SACRAMENTO — In January, progressive California Democrats vowed to introduce the country’s toughest Covid vaccine requirements. Their proposals would have required most Californians to get the shots to go to school or work — with no exceptions coming out of them.
Months later, lawmakers withdrew their bills ahead of the first votes.
A major vaccine proposal survives but faces an uphill battle. It would allow children aged 12 to 17 to receive a Covid-19 vaccine without parental permission. At least 10 other states allow some minors to do so.
Democrats blamed the failure of their vaccination mandates on the changing nature and perception of the pandemic. They said the measures have become unnecessary as case numbers fell earlier this year and the public became less focused on the pandemic. Also, they argued, the state doesn’t vaccinate enough children, so mandatory vaccination would shut too many children out of school.
Political pressure from corporations and public safety groups, as well as moderate Democrats — along with vocal opposition from anti-vaccination groups — also contributed.
Now, even if case numbers are rising again, the window for accepting COVID vaccine mandates may have closed, said Hemi Tewarson, executive director of the National Academy for State Health Policy. “Given the concerns about mandates and all the backlash that states have received in this regard, they are reluctant to really move forward,” Tewarson said. “Federal mandates have stalled in court. And laws just don’t get made.”
Other states have also largely failed to adopt Covid vaccine requirements this year. Washington, DC was the only jurisdiction to pass legislation to add the Covid vaccine to the list of required immunizations for K-12 students once immunizations receive full federal approval for children that age. A public school mandate adopted by Louisiana in December 2021 was rescinded in May.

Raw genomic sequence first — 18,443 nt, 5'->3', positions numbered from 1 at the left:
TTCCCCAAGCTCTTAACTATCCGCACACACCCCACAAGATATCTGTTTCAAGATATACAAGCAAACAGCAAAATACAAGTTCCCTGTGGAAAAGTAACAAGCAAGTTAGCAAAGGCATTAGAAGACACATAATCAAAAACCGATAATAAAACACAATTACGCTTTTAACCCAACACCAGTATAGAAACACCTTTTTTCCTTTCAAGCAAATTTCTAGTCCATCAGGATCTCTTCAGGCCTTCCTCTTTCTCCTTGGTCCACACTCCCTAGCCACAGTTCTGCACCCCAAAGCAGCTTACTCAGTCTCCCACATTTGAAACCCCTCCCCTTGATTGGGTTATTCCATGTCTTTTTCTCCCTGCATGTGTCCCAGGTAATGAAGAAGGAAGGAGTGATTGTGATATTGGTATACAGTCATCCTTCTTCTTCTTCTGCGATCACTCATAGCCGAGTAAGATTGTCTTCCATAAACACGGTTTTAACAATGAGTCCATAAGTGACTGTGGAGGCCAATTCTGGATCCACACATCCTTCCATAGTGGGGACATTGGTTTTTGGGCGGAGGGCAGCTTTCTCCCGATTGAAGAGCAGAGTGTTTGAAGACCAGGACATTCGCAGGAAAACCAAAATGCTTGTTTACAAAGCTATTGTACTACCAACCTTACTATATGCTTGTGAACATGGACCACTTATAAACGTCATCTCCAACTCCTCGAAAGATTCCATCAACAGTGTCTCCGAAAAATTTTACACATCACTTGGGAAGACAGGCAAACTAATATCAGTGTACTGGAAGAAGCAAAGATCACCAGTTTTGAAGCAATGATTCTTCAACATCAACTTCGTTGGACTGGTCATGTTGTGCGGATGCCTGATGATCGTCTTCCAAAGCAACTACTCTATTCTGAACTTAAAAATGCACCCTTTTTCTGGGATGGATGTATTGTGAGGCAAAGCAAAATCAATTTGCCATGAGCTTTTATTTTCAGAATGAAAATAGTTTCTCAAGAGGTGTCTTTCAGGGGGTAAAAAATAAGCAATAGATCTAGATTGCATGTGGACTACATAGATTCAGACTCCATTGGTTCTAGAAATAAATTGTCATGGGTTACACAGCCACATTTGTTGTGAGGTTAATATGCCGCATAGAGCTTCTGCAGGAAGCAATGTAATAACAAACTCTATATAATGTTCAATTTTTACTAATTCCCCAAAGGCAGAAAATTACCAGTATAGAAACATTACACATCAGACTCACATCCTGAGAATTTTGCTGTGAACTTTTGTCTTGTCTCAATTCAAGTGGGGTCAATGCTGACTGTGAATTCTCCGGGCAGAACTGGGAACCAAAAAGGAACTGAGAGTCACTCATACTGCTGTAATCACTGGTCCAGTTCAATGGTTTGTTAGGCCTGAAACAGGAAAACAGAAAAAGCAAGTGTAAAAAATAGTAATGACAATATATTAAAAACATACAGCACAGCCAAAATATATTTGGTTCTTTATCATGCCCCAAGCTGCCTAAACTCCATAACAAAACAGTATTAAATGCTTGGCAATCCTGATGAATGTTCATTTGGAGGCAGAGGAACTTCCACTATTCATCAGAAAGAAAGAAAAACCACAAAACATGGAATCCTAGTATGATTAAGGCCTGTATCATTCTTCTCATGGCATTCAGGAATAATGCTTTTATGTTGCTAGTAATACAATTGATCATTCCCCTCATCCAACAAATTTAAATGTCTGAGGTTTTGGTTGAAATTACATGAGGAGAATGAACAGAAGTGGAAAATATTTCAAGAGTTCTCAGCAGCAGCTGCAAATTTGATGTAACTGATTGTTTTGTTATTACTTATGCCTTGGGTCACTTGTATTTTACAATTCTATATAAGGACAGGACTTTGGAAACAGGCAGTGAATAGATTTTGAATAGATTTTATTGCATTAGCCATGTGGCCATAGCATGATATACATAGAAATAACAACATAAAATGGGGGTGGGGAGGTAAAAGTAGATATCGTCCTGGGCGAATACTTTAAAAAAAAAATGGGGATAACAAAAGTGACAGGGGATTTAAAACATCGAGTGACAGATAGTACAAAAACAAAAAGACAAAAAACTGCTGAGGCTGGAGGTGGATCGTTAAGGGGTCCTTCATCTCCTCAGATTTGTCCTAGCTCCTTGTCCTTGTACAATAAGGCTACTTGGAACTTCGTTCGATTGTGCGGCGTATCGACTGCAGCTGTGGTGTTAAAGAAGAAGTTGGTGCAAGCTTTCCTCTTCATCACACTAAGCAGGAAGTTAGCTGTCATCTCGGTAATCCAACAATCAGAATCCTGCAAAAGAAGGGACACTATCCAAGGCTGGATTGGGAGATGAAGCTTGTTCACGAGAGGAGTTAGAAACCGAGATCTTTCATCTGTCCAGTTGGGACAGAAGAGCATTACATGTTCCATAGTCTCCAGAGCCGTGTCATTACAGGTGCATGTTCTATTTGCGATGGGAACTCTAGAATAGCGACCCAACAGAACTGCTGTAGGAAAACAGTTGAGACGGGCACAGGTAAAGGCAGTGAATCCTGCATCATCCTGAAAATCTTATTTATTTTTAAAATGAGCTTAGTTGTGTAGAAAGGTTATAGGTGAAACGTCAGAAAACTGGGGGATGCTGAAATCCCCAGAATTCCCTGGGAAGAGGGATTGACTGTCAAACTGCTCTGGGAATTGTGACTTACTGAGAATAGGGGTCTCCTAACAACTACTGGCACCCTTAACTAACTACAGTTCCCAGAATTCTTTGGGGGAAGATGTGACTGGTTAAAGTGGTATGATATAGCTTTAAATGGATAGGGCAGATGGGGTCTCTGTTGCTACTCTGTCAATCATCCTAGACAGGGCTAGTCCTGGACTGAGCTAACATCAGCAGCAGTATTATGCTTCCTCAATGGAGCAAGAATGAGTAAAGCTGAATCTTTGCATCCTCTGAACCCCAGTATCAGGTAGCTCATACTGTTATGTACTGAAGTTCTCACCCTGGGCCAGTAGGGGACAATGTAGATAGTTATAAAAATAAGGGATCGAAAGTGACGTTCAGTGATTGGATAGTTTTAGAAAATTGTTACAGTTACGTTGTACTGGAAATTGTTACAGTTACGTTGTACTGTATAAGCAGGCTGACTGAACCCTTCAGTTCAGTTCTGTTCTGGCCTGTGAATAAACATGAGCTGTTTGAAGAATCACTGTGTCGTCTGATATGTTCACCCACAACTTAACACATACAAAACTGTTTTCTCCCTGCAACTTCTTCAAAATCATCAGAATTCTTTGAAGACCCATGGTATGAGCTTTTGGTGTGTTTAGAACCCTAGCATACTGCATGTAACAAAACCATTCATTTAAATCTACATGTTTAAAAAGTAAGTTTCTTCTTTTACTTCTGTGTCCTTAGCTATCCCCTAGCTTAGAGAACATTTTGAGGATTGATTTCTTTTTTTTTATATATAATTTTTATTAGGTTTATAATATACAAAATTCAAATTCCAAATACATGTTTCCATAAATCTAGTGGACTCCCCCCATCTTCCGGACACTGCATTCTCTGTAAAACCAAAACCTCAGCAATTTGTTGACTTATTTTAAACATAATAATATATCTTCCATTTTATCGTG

The most popular vaccination legislation has been to ban Covid vaccination requirements of any kind, which has been the case in at least 19 states, according to the National Academy for State Health Policy.
In California, the landscape has changed radically in just a few months. In January, a group of progressive Democrats introduced eight bills to make vaccinations mandatory, combat misinformation and improve vaccination data. Two were sweeping mandates that would have required staff at most indoor businesses to be vaccinated and added Covid vaccines to the list of vaccinations required for schools.
“It’s important that we continue to push for vaccination mandates as aggressively as possible,” State Assembly Member Buffy Wicks (D-Oakland) told KHN in early 2022. She was the author of the Workplace Mandate Bill.
But legislation imploded almost immediately.
In March, Wick’s proposal for a worker vaccination mandate died. It was strongly opposed by fire and police unions, whose membership would have been conditional on the requirement.
“I don’t think pro-vaccination people in Sacramento carry much weight with my peers,” Wicks said. “They’re a pretty insignificant part of the equation.” Public safety unions “are the ones that carry the weight and influence in Sacramento,” she said.
California Professional Firefighters and other public safety groups wrote against the bill arguing that mandates would affect their ability to negotiate employment requirements with their employers. “To summarily overturn these negotiated guidelines with a blanket mandate sets a dangerous and demoralizing precedent,” wrote the group, which represents 30,000 firefighters.
Schools should also be subject to a strict vaccination mandate.
In October 2021, Democratic Gov. Gavin Newsom announced that California would become the first state to require vaccinations for schoolchildren, beginning in July 2022. That deadline has since been pushed back to at least July 2023.
And Newsom’s order included a loophole that allows parents to reject their children by claiming a “personal beliefs” exemption.
In January, as California was routinely recording more than 100,000 new cases a day, lawmakers introduced legislation to ban personal belief exemptions for Covid vaccines — which are not allowed for other required childhood vaccines.